It can be quite hard to tell who is good with their finances and who isn’t. The type of signs that show someone is struggling with their money is if they talk about not being able to pay their phone bill or asking others to borrow money. These are signs of someone who is controlled by their money as opposed to them having control over their personal finances.
From the loose change in your purse to the balance in your account, you should always know where you are putting your money.
If you want to be a part of the savers & investors instead of the spenders & borrows, read these 5 tips below.
Make your bills a priority
Keeping track of your outgoings can be hard if you have different expenses going out on different days. It may be a good idea to set reminders in your calendar so you can check your balance in time before a direct debit takes place. It’s also worth calling the company and asking them if they can take out bills around the time you receive your salary so you only have to deal with your outgoings all in one go. Another option may be to use one account for your expenses and use another account for everyday spending.
Research and compare
When we see a product we like and we know we want to purchase the item, our first instinct is put our money down and pay for it. However, what we should be doing is shopping around for a cheaper option to save yourself from paying more than you need to. It’s worth searching the product on google and using the options on the shop tab to compare prices. When it comes to taking out insurance, loans or looking into savings accounts it’s always worth checking websites such as Compare The Market.
Create a standing order
The best way to save in an effortless way is to set up a standing order for your savings account. When you first get paid you may make many plans for your money and before you know it, saving is at the bottom of your priority list. If you want to live by the 50/30/20 rule then putting away 20% minimum towards your future may work best for you. Setting up regular withdrawals will help you get used to never using that money. When it comes to saving rates, be sure to research and compare to get the best rate on the market.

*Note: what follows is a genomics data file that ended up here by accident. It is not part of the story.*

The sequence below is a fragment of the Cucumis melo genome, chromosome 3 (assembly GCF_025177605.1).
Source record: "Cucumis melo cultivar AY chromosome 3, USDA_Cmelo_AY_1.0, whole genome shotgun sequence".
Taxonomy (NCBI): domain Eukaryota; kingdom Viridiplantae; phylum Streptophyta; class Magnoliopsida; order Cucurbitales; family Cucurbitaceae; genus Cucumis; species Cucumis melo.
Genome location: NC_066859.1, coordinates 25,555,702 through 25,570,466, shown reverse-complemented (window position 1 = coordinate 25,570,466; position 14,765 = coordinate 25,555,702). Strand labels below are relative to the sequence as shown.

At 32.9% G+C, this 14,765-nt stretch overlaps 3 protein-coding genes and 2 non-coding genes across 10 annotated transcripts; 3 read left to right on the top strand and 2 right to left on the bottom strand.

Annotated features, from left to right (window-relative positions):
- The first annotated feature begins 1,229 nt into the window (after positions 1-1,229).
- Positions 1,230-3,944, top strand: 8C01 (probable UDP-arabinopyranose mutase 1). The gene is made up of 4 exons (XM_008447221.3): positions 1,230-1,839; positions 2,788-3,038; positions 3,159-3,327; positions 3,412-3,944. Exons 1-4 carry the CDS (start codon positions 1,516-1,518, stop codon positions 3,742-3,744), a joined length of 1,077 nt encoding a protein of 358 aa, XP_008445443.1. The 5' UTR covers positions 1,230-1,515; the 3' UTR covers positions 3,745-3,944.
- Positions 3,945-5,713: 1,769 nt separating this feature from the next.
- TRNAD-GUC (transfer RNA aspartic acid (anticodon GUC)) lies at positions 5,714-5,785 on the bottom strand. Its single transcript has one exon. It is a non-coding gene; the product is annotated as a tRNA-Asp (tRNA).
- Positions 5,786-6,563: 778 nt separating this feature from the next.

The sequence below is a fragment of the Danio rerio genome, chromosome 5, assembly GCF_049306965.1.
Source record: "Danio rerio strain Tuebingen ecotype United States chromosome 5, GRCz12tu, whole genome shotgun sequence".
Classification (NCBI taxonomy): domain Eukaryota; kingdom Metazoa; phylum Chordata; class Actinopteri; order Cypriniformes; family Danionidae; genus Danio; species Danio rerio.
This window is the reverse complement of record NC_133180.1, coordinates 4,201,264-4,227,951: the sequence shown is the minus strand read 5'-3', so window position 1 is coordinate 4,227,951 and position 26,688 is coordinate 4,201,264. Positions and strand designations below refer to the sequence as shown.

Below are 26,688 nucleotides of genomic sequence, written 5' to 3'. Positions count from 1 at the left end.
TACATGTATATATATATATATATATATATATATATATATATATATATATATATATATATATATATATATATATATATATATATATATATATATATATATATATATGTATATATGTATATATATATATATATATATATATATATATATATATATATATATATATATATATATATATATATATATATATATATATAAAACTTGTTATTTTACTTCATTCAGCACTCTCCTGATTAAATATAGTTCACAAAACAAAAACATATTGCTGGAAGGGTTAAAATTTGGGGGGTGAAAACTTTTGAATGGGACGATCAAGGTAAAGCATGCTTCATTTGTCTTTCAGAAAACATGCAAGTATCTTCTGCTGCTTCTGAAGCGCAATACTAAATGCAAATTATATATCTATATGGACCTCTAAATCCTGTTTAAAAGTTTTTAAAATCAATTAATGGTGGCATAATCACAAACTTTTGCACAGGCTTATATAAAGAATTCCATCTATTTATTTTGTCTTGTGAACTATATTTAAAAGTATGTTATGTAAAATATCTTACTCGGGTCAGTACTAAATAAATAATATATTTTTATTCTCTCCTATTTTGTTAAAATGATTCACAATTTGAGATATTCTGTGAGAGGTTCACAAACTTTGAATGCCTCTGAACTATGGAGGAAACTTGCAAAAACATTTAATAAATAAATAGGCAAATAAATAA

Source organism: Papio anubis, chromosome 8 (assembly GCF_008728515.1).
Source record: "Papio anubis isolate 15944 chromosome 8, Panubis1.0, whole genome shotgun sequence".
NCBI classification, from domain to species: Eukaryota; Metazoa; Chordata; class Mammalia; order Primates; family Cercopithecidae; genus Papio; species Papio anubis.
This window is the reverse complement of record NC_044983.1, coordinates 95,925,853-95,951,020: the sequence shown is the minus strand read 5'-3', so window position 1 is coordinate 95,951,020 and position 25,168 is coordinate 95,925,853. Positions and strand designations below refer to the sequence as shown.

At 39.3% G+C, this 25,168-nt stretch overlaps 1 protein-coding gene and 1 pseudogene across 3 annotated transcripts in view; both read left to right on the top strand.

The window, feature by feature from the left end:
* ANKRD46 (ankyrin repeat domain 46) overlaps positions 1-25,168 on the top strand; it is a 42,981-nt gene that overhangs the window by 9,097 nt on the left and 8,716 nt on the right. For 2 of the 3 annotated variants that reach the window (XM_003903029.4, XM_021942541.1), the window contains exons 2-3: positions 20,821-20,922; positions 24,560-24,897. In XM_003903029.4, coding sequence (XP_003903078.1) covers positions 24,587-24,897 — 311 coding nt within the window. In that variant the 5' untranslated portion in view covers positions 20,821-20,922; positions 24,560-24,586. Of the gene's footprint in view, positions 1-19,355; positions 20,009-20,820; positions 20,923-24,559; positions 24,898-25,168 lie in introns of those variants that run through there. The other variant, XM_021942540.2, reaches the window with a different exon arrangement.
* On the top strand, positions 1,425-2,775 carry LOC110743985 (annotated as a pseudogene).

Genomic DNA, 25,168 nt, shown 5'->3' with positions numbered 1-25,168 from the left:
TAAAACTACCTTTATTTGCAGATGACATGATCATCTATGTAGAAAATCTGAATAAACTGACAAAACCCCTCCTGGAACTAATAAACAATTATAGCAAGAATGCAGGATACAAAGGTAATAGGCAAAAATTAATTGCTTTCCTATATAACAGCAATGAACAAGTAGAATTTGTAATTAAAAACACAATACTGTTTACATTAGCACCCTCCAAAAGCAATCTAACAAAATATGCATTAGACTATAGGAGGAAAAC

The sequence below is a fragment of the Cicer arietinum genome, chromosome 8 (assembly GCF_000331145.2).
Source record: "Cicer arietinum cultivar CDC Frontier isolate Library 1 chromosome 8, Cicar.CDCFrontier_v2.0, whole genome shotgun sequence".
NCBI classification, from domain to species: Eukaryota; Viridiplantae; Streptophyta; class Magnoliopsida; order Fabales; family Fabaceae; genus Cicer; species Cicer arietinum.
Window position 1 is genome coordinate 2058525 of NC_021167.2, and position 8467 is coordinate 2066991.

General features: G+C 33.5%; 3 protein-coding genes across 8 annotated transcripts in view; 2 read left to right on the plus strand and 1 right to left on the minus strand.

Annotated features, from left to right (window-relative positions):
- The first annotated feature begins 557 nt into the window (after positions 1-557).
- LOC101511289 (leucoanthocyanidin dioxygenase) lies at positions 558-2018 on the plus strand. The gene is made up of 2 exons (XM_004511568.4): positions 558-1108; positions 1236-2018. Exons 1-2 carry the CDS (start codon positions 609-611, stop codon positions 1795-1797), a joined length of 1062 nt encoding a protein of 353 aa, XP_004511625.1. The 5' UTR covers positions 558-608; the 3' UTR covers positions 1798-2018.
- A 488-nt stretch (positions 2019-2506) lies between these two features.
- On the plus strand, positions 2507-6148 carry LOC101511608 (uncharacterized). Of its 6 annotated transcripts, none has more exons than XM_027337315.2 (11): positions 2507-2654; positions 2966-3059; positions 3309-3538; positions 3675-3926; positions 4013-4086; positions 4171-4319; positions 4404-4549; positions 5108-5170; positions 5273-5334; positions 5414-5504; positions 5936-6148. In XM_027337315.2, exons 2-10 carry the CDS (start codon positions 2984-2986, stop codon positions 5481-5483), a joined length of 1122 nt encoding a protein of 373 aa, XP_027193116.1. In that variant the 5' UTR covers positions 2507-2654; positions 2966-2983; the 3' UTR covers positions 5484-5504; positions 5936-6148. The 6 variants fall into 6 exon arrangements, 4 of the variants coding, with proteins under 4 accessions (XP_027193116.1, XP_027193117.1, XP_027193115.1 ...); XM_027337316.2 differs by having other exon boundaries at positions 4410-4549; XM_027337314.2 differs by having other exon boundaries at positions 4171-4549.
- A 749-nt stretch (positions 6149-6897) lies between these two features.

We make an effort to talk about everything from relationships to health with our friends, family and spouses so when it comes to personal finances we should do the same. Talk to someone you trust, especially if you start to feel like your money situation is no longer in your control. An example is using a credit card often and getting yourself into debt. The best way to tackle that situation is to speak up instead of dealing with it independently. Moreover, those you trust will never judge you for your situation but they are more than likely to help you get through it.
Know where you are putting your money
From the loose change in your purse to the balance in your account, you should always know where you are putting your money. Usually, we focus on the big amounts leaving our account but once you look through your expenses you may see the importance of the little things adding up. Examples are £10 Uber trips eventually coming up to £200 per month or a coffee run amounting to over £500 per year.
While a £5 note in your pocket may not seem like much, it’s worth allocating your money wisely so you know that you aren’t cutting into the cost of a bill or savings.
If you are used to having bad habits with your money, know that it’s not too late to change them for the better. A few changes to how you manage your money may be the difference between retirement in 10 years and retirement in 20 years.
This post was written by Bola